In this paper, an optimization-based framework is developed for the reaction solvent design. A new reaction mechanism model has been established using the hybrid method of CTST derivation, knowledge-based selection and model evaluation, in which rigorously thermodynamic deduction was first performed to formulate the primary reaction mechanism model consisting of the infinite dilution activity coefficients and solvent molar volumes. The state-of-the-art COSMO-SAC (COnduct-like Screening MOdel-Segment Activity Coefficient) model is employed for the calculation of activity coefficients efficiently. Then, according to the solvatochromic equation [3], knowledge-based selection method was used to add the rate-related descriptors to our primary equation for model correction. Afterwards, optimal linear regression equation with the largest adjusted R square was identified through model evaluation, in which the significances of all model descriptors were tested again to overcome the overfitting problem. This hybrid method was demonstrated by two case studies, namely Diels-Alder and Menschutkin reaction, and impressive consistency of the results was found out that the infinite dilution activity coefficients, hydrogen-bond donor, hydrogen-bond acceptor and solvent surface tension are the most influential descriptors to the reaction rate constant. The multiple linear regression results of determination coefficient (R2) and Average Absolute Percent Error (AAPE) between experimental logk and predictive logkare illustrated in Table 1, where the results of Zhou and Folić's methods are also exhibited for comparisons. As we can see from Table 1, our method shows higher R2 and lower AAPE, which indicates that the reaction mechanism model proposed in this paper exhibits appealing characteristics with wide universality and high accuracy simultaneously.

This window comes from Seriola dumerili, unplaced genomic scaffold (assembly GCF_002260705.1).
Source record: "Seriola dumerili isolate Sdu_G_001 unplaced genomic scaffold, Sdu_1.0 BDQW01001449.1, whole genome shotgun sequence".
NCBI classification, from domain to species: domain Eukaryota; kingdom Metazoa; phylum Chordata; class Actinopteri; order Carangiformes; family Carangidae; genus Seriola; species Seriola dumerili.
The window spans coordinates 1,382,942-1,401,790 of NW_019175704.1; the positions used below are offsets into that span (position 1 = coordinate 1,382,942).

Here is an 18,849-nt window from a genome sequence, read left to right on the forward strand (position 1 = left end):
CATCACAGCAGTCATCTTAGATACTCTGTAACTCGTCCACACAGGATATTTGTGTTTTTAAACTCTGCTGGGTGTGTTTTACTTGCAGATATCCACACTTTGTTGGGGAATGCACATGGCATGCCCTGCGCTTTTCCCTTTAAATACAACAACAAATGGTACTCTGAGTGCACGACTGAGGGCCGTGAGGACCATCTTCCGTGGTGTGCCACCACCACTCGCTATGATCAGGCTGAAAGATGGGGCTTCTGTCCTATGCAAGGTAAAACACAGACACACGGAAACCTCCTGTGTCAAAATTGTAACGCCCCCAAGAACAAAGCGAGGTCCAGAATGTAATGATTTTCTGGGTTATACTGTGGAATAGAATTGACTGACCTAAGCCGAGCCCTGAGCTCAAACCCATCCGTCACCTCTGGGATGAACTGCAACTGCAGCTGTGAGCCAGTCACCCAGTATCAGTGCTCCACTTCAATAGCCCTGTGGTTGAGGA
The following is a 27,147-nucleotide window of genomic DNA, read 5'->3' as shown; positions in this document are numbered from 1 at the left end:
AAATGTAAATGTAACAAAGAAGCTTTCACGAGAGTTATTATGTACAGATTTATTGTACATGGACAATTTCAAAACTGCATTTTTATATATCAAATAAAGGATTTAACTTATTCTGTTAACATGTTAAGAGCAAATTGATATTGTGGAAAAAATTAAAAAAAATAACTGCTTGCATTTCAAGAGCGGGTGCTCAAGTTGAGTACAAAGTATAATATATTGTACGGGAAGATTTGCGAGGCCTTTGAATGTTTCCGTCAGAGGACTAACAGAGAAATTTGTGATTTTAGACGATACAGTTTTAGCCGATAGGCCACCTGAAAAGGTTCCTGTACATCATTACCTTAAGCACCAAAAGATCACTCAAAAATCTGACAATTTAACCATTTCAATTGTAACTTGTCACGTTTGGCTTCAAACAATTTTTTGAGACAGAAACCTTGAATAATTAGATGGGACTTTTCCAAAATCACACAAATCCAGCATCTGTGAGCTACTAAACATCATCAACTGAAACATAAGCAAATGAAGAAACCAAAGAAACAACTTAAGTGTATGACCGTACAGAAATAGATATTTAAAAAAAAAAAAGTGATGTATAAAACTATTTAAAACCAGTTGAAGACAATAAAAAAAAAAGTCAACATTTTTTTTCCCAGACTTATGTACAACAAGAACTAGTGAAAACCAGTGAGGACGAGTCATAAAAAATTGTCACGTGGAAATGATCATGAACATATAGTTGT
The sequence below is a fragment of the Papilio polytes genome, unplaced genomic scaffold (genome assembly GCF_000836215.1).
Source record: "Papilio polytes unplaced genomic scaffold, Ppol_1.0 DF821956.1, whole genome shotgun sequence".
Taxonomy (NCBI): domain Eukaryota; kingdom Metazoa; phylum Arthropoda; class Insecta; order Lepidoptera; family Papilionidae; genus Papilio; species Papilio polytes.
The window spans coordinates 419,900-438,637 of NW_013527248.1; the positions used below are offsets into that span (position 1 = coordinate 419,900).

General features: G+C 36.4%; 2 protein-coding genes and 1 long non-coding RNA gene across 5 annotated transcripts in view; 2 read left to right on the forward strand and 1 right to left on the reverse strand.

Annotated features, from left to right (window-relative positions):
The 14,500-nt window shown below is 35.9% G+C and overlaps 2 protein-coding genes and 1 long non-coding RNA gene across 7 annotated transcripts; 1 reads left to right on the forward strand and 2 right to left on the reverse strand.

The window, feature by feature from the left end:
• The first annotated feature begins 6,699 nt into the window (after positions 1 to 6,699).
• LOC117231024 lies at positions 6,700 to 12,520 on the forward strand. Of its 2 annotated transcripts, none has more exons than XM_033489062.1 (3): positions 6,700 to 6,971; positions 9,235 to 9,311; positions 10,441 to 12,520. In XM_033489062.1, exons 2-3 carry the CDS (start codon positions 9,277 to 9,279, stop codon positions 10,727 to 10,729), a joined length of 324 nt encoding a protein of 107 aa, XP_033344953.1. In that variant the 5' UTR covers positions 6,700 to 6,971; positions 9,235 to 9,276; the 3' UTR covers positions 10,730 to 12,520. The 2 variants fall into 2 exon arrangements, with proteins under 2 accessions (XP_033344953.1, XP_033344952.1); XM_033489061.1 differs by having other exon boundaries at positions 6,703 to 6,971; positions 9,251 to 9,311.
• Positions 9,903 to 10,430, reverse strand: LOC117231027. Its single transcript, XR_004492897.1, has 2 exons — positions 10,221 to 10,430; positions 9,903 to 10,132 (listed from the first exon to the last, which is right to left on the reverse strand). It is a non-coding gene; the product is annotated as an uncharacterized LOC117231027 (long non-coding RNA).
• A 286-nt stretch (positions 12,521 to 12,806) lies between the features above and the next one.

Table 1. Regression results of different methods for comparisons

Method

Diels-Alder reaction

Menschutkin reaction

R2

AAPE

R2

AAPE

Our method

0.962

1.83%

0.911

8.07%

Zhou's method [4]

0.923

2.57%

0.292

20.22%

Folić's method [3]

-

-

0.654

18.75%

Later GC method was integrated for the prediction of above descriptors. CAMD technique was incorporated with the reaction mechanism model for the optimal reaction solvent design. With an Mixed-Integer Non-Linear Programming (MINLP) problem formulated, decomposition-based solution algorithm was employed to reduce the difficulty in dealing with the nonlinear COSMO-SAC equations. Ultimately, the promising solvents with double bond and carboxyl groups were identified for Diels-Alder reaction, while nitryl, azyl and nitrile groups for Menschutkin reaction. Experimental verification will be further carried out in our future research.

References:

[1] Struebing, H; Ganase, Z; Karamertzanis, P. G; Siougkrou, E; Haycock, P; Piccione, P. M; Armstrong, A; Galindo, A; Adjiman, C. S. Computer-aided molecular design of solvents for accelerated reaction kinetics. Nature Chemistry. 2013, 5(11), 952-957.

[2] Zhang, L.; Babi, D. K.; Gani, R. New Vistas in Chemical Product and Process Design. Annual Review of Chemical and Biomolecular Engineering. 2016, 7(1), 557-582.

[3] Folić M; Adjiman C. S; Pistikopoulos E. N. Computer-Aided Solvent Design for Reactions: Maximizing Product Formation. Industrial & Engineering Chemistry Research. 2008, 47(15), 5190-5202.

[4] Zhou T; Lyu, Z; Qi Z; Sundmacher, K. Robust design of optimal solvents for chemical reactions—A combined experimental and computational strategy. Chemical Engineering Science, 2015, 137(2), 613-625.